I thought about IP for about a solid month. I was indexing Tucker's Liberty at night and working during the day as a legal secretary. It was a good job. My boss was in meetings about 50 percent of the time and I had copious spare time to sketch articles, etc. The debate with J. Neil came about because both SEK3 and I were pushing the issue at supper clubs, etc., and it was becoming quite an active issue in L.A. in a manner that I do not believe was true of any other city. As I remember, the debate organizers considered SEK3 first. But too many people objected to SEK3 who was rather unpopular in some circles, partly because he could be really quite abrasive; SEK3 balked as well. He kept handing IP off to me. For one thing, I was coming up with arguments he had not heard before. For various reasons, audiences were more receptive when I addressed them.
As for the event itself … it was an LP supper club that ditched the eating part of the evening in order to offer an expanded program — a debate on an issue that kept coming up with their membership. In a break from the norm, it was held in a hotel rather than a restaurant and the crowd was overflow, with standing room only spilling out into the corridor beyond the opened doors. George Smith moderated. The voice you hear informing debaters of the time is that of [my now husband] Bradford Rodriguez, who was in his Toast Masters phase and took on the task of timing. Victor Koman was in the audience and snuck up every once in a while to tend the taping equipment that was on the table at the raised platform where we sat. SEK3 was in the audience, smiling and nodding throughout, his pipe in mouth; what a good mood that man was in! There were quite a few people I remember whose names would mean nothing to you: Paul and Maureen Genteman, Charles Curley, Dick Eagleson, Linda Rader.… Howard Hinman represented SLL (Students for Libertarian Life) and sold buttons that were both pro- and anti-IP as well as literature. By the way, no one was paid for their "performance."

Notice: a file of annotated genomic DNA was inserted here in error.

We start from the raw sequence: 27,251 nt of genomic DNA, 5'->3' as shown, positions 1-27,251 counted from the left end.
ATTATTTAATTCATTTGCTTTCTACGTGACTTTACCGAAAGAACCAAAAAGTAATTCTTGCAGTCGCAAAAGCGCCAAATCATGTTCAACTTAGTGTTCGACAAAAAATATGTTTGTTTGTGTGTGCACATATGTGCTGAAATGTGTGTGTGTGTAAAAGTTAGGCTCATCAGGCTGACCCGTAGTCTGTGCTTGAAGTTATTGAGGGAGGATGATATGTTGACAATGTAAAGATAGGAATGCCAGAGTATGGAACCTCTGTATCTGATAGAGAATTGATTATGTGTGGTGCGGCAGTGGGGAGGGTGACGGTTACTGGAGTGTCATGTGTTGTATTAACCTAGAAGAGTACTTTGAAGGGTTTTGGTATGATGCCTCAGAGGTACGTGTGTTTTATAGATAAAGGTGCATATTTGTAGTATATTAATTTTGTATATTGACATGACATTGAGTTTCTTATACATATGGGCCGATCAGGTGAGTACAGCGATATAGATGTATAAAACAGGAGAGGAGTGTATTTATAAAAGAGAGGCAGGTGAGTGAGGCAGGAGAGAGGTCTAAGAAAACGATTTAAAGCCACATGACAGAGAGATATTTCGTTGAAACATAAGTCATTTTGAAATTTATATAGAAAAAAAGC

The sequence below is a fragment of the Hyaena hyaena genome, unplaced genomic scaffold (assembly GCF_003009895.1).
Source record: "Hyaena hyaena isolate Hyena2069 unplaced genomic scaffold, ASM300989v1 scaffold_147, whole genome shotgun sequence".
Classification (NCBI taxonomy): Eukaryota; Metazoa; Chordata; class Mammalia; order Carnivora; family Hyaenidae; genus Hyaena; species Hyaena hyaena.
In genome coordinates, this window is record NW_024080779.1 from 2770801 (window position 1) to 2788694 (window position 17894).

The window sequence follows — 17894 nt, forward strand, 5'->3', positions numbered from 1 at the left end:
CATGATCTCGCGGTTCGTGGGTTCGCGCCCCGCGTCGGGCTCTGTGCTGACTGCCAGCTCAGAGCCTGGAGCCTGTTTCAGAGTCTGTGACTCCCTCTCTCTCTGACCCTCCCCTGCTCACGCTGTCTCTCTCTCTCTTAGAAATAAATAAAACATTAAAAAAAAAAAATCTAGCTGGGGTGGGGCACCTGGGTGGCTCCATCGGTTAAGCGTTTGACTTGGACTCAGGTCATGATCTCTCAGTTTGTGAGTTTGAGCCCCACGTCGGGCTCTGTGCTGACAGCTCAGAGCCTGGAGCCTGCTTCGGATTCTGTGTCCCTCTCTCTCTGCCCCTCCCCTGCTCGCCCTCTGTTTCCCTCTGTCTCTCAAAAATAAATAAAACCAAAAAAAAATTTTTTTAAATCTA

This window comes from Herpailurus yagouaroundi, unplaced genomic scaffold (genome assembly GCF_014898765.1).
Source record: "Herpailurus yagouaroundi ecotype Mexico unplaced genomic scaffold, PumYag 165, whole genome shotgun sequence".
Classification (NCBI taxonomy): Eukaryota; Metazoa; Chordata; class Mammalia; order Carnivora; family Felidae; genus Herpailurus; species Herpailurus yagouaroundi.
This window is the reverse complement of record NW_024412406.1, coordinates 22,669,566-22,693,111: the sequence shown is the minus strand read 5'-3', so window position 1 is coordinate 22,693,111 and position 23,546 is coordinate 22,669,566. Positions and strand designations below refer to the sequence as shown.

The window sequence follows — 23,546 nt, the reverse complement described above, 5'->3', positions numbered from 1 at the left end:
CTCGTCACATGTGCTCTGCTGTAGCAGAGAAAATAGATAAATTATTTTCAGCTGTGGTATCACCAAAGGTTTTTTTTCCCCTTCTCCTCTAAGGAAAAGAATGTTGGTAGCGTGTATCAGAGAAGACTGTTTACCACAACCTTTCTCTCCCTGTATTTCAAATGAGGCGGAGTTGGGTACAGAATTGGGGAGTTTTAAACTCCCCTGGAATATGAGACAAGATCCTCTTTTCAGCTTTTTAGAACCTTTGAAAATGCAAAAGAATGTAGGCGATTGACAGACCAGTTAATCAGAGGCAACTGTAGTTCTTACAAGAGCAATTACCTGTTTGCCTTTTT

Afterward, a group of us retired to the Good Earth restaurant for a late dinner.… I, for one, was starving because I can never eat before a speech. J. Neil and his future wife were included in the group as were George Smith, SEK3, Victor Koman, and Brad.
Again, I think that what happened on IP in Los Angeles was unique and flowed from the combination of SEK3 and, then, me being highly vocal on the subject. I also remember several friends telling me it was a ridiculous position that would ruin my reputation if I pursued it. I remember getting into a fight — something I rarely do — with a friend who publicly announced that anti-IP was the only positively silly thing he had ever heard me argue and that I should be embarrassed for myself. That was pretty much the general response from people who were hearing these arguments for the first time. But I thought I was right so I kept on being "silly." Besides which, what career? I was working days as a legal secretary. By the way, Carl Watner is a strong pro-IP fellow, along Spooner lines, but he willingly published both SEK3 and me on this subject. But, then, Carl is golden.
SEK3 was sound on the issue before I was. What I did was to introduce 19th-century anarchist arguments into the mix — along with some insights from Murray and others, like Jefferson believe it or not — and, then, pick up the issue when SEK3 wearied of it.